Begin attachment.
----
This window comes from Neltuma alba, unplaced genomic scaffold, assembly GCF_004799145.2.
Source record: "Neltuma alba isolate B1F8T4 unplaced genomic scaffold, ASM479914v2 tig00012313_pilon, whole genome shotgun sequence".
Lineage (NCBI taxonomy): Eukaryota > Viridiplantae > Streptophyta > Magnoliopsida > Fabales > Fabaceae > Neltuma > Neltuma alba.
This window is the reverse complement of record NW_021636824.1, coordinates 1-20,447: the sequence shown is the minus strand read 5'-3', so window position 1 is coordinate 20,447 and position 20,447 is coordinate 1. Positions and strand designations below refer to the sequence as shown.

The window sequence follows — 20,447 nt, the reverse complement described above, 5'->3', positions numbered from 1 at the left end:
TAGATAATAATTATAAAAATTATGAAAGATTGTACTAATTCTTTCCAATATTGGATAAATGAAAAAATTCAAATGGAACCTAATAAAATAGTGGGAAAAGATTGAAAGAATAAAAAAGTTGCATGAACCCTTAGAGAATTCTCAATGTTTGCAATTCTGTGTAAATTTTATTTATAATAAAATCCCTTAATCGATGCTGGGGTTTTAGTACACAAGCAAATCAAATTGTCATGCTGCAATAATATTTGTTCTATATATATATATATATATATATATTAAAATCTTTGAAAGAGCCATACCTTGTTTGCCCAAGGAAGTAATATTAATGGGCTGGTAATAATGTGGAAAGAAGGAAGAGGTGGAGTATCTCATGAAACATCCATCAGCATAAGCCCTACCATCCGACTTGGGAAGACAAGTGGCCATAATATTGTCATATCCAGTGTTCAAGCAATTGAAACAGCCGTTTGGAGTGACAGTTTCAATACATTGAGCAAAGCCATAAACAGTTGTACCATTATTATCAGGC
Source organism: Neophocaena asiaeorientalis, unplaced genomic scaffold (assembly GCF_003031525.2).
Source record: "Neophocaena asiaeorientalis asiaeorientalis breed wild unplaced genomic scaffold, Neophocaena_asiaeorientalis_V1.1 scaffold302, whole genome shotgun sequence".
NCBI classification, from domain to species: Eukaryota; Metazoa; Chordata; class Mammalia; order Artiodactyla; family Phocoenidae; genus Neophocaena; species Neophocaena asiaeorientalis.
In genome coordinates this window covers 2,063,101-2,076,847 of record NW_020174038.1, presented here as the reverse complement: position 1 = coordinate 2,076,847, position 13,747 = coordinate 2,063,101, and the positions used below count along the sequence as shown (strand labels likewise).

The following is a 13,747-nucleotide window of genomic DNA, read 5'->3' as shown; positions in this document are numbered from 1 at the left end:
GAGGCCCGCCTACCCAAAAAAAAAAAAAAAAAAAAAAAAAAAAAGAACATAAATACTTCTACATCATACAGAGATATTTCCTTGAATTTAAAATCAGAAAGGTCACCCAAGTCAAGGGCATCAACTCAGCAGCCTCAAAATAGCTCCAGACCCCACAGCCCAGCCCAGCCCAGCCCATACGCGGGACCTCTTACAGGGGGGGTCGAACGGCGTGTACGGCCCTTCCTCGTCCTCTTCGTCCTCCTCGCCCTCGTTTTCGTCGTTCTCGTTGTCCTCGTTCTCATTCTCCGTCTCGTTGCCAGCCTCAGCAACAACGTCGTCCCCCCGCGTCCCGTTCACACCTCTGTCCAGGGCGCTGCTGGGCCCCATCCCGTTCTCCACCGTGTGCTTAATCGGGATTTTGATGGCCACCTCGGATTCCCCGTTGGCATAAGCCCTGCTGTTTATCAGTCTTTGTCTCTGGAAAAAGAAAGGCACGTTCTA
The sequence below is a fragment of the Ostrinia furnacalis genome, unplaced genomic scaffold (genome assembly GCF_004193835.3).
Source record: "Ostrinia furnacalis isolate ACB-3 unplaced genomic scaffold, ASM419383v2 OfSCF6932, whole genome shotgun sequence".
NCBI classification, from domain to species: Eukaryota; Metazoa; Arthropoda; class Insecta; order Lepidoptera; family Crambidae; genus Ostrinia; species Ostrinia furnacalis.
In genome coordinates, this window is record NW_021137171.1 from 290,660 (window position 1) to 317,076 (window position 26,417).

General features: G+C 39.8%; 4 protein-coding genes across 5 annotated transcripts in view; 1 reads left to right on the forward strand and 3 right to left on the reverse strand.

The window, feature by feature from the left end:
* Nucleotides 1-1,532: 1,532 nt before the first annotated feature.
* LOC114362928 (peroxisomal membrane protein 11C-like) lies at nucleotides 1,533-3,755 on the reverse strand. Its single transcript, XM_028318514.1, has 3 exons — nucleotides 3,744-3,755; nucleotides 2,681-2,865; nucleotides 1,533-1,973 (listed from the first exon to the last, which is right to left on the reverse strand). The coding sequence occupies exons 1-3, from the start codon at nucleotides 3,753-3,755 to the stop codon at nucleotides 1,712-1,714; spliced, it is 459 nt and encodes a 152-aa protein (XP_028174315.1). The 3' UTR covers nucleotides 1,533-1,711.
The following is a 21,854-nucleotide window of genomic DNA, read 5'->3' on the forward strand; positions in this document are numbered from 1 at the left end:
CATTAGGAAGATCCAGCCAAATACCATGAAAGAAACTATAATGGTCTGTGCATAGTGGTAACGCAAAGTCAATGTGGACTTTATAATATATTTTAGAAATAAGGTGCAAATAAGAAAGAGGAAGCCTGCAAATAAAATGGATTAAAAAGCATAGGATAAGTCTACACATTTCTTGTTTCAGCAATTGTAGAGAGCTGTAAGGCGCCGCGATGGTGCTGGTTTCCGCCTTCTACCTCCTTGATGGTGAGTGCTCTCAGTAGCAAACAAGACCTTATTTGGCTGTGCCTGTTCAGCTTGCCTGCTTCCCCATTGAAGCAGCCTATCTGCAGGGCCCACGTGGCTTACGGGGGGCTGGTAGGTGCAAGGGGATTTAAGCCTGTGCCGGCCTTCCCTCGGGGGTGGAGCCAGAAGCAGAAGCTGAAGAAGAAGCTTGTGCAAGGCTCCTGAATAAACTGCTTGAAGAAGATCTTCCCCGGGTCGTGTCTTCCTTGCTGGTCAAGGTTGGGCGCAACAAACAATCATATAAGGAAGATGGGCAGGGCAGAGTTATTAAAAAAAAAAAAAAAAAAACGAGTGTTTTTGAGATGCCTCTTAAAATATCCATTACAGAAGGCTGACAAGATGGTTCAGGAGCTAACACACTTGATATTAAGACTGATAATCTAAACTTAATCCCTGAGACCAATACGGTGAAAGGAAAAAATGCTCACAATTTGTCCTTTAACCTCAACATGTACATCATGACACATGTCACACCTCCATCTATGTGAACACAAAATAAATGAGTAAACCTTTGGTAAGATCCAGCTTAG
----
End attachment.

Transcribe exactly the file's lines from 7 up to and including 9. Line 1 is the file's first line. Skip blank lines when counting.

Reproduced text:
Source organism: Neophocaena asiaeorientalis, unplaced genomic scaffold (assembly GCF_003031525.2).
Source record: "Neophocaena asiaeorientalis asiaeorientalis breed wild unplaced genomic scaffold, Neophocaena_asiaeorientalis_V1.1 scaffold302, whole genome shotgun sequence".
NCBI classification, from domain to species: Eukaryota; Metazoa; Chordata; class Mammalia; order Artiodactyla; family Phocoenidae; genus Neophocaena; species Neophocaena asiaeorientalis.